Zimbabwe: Synthetic Gems a Threat to World Diamond Market - ZELA

27 December 2019

Mutare — Zimbabwe should clean its record in the mining of diamonds so that it does not lose its world's market share to synthetic diamonds now being grown in laboratories, the Zimbabwe Environmental Lawyers Association (ZELA) said recently.

A synthetic diamond, also known as laboratory grown diamond, cultured diamond or cultivated diamond, is produced by a controlled process, as contrasted with natural diamond created by geological processes or imitation diamond made of non-diamond material that appears similar to diamond.

ZELA deputy director and Kimberly Process (KP) Civil Society Coalition focal point person, Shamiso Mtisi told an All Stakeholders Diamond Indaba held in Mutare recently that there was need for the Zimbabwe Consolidation Diamond Company (ZCDC) to deal with the legacy issues to ensure that Marange diamonds were certified clean as required by the Kimberly Process Certification Scheme (KPCS) so that they are marketable.

"Now there is a generation which relies on internet for information about everything including diamonds. The information they want is about the ethical sources, where these diamonds are coming from.

"If they read that they (diamonds) are tainted and there are accusations of human rights abuses and environmental mismanagement and so on, this generation will not buy the diamonds. They will prefer synthetic diamonds which are lab grown.

"We are producing rough diamonds so you will see they will opt for those manufactured in the laboratory. I hope you will understand where I am coming from and this means the country stands to lose," warned Mtisi.

He said this is a challenge for ZCDC, government and other players within civil society to work towards cleaning of the local diamonds.

He said as ZELA, they were willing to partner with ZCDC to train its security, State security, management and board on how to make the diamond have a clean record.

"We have carried a lot of research and we discovered that some of the problems we face in Zimbabwe are not unique to us. Our research indicates that there are environmental problems in Lesotho, Tanzania as well, DRC, Sierra Leone. It's across the world.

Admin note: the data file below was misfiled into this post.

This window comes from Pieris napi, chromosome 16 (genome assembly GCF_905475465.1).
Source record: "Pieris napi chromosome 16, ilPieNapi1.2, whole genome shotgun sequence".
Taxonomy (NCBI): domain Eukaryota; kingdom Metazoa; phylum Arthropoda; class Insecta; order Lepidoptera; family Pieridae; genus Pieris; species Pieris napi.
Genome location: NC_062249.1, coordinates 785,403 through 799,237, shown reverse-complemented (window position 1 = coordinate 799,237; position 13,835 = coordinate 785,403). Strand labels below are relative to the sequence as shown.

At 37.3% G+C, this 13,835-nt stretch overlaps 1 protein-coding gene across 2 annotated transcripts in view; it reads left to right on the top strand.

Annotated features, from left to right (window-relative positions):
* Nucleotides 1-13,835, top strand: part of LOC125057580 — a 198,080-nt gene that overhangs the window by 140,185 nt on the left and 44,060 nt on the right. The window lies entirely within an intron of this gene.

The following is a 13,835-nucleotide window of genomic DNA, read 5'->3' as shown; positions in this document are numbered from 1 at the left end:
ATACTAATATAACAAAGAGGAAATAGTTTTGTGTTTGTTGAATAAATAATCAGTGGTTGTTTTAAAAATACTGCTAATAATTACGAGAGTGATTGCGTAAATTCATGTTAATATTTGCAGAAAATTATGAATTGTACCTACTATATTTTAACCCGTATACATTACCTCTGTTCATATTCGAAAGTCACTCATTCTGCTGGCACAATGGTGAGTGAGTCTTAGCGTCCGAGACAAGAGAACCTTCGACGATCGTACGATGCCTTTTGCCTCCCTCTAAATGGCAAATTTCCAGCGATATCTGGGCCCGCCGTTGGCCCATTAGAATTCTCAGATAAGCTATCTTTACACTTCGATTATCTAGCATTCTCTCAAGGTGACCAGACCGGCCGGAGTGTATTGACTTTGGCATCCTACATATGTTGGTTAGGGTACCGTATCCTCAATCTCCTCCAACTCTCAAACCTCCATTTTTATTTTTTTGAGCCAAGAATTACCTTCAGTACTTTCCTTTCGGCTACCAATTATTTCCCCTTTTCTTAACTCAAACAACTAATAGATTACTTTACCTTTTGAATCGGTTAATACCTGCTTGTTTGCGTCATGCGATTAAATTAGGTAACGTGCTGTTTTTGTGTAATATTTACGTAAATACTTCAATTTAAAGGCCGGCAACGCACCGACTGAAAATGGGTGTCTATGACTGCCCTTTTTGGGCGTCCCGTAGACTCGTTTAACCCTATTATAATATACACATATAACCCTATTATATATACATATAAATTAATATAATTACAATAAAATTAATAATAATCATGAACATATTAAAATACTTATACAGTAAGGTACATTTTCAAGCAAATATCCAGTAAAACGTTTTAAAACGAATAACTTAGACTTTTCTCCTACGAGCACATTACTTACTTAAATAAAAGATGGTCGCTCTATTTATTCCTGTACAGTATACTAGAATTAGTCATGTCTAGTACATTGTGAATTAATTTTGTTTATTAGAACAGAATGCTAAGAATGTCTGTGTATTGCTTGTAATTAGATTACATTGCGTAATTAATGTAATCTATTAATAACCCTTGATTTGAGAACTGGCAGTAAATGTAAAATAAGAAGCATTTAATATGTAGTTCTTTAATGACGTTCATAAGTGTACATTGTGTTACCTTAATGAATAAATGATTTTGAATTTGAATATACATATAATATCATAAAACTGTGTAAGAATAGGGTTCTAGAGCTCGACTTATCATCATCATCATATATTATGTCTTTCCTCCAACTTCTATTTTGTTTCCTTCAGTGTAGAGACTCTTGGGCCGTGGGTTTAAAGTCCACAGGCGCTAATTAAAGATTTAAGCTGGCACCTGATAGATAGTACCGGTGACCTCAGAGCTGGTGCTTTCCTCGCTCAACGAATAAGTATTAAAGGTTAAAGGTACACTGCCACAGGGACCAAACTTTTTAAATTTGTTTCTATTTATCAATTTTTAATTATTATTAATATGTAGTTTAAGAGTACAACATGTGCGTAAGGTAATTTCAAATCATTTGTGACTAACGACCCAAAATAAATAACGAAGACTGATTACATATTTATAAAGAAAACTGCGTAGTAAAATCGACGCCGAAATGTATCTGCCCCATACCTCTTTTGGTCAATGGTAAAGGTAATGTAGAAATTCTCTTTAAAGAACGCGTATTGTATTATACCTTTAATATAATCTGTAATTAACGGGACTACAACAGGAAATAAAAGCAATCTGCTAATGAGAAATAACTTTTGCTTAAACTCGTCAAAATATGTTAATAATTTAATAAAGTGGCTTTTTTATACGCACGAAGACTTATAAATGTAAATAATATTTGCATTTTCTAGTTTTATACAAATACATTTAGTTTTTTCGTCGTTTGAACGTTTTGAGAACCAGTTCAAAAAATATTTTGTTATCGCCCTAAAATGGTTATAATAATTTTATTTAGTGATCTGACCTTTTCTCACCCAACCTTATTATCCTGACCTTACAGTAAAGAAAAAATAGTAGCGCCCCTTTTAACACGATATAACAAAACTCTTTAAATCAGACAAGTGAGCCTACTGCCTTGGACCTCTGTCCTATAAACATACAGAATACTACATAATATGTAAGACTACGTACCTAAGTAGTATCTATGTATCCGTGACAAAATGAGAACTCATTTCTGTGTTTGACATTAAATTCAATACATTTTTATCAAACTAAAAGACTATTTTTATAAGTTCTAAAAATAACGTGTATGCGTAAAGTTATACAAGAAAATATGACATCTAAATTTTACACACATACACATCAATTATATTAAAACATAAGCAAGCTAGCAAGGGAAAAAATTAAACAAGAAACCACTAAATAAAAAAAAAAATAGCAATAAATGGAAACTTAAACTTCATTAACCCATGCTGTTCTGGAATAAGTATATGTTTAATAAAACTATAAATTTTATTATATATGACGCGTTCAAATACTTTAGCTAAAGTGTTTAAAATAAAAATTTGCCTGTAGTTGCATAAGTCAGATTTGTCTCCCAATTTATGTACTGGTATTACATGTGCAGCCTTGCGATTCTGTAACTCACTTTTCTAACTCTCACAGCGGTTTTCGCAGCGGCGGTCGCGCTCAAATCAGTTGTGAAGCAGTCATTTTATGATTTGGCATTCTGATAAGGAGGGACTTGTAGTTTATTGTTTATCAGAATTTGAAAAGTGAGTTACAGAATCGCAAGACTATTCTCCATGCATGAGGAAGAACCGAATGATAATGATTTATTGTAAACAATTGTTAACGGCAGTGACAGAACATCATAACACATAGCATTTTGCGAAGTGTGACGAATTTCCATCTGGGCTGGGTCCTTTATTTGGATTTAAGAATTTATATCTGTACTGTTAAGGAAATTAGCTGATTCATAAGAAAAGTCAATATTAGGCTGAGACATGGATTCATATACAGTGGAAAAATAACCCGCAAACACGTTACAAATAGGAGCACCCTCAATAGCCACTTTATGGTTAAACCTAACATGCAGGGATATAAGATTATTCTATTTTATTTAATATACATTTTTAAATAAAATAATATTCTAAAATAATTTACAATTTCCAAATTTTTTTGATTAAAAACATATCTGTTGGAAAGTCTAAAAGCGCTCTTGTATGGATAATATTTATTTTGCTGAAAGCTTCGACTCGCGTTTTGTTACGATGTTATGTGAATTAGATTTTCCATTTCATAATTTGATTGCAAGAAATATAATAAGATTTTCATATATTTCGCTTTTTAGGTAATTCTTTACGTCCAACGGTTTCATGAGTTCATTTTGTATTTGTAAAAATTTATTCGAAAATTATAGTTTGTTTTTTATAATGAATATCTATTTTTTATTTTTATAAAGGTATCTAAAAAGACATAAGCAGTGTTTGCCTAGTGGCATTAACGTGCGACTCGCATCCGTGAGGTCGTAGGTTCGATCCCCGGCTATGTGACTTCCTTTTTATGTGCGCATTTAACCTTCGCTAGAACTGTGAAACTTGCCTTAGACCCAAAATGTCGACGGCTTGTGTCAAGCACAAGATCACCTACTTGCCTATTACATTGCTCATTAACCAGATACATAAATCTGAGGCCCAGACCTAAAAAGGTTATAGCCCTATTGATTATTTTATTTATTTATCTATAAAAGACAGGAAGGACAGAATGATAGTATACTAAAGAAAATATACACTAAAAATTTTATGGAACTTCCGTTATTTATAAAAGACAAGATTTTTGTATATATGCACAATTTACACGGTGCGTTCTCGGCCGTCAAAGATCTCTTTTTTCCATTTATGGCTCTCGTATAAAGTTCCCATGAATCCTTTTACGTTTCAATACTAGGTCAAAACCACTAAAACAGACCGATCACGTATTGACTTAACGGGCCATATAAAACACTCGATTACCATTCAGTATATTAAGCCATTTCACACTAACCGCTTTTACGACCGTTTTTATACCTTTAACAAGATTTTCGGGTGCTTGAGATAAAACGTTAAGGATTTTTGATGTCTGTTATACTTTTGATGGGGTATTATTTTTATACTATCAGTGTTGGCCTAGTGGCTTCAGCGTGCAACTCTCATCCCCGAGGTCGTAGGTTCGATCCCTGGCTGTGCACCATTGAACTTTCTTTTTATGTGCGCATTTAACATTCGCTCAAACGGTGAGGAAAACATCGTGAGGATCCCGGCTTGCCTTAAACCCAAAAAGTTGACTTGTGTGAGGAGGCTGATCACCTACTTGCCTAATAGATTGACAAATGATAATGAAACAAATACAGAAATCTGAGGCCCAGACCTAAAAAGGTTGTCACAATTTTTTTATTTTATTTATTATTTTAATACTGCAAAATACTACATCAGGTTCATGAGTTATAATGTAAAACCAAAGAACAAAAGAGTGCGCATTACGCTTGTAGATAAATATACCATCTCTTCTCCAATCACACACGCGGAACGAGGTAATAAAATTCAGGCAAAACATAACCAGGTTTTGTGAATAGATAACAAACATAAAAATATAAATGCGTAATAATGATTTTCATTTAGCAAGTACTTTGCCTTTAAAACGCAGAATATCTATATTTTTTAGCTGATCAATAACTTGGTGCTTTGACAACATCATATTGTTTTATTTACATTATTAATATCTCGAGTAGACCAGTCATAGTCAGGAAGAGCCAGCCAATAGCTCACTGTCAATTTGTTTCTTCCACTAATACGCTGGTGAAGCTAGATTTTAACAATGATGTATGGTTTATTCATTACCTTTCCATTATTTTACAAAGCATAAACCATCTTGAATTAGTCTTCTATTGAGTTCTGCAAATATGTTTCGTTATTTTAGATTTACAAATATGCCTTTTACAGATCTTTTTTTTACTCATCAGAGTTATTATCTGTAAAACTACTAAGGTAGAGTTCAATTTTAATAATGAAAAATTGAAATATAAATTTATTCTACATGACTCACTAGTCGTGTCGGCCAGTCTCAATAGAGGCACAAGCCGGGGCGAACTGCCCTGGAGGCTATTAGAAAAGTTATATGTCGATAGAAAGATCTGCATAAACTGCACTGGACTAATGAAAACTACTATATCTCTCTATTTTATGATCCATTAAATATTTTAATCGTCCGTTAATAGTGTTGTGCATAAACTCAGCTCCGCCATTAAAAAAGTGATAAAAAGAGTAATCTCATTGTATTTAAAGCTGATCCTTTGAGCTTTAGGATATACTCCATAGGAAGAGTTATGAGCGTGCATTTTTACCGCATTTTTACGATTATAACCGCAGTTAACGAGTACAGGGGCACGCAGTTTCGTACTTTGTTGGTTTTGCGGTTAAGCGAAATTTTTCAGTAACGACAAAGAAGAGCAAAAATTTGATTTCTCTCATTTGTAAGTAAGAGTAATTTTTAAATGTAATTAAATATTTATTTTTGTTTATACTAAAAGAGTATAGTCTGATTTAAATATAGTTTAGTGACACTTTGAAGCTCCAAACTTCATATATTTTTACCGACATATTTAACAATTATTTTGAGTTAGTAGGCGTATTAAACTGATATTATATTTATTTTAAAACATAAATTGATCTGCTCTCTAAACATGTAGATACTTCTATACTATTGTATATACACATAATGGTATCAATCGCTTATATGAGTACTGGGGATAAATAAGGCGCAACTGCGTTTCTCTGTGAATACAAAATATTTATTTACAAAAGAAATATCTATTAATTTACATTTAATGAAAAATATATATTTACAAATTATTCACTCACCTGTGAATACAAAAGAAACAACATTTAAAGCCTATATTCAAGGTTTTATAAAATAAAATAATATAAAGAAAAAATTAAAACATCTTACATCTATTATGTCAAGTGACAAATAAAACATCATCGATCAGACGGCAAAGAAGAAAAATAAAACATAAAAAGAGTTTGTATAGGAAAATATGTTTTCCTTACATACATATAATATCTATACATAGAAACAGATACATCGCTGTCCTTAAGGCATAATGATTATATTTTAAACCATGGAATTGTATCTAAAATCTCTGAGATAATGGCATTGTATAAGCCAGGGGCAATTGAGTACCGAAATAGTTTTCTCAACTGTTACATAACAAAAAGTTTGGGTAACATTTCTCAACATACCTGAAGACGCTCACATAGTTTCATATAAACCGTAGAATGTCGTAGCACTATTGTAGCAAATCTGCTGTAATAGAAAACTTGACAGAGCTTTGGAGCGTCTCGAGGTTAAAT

"These problems must be addressed by diamond industry because there are also illegalities in the sector. KP has come up with system of warrant to make sure that companies take responsibility in the sourcing of diamonds and conduct best practices of eliminating human rights violations in the system, eliminate environmental damage and put in place other measures to ensure diamonds are clean," said Mtisi.

He said countries such as United State of America (USA) were now protective of their industry and consumers.

"You remember a few weeks ago, US issuing a statement on Zimbabwe, DRC and China. This is all about consumer protection. They also issued a statement early this year which was saying their industry would stop certain products from a country with records of violation of human and environmental rights.

"It is important for us to see how we can make our diamonds clean and how ZCDC enhance its traceability, improve on human rights compliance, revenue management practices, Corporate Social Responsibility (CSR) across the value chain.

He said a Russian diamond miner Alrosa was coming to Zimbabwe with a view to promoting responsible investment, adding that ZCDC should not be lagging behind as they were partnering an international brand.

"Alrosa controls a huge market of the world's diamond industry so it's a huge challenge for ZCDC to upgrade its operations," said Mtisi.

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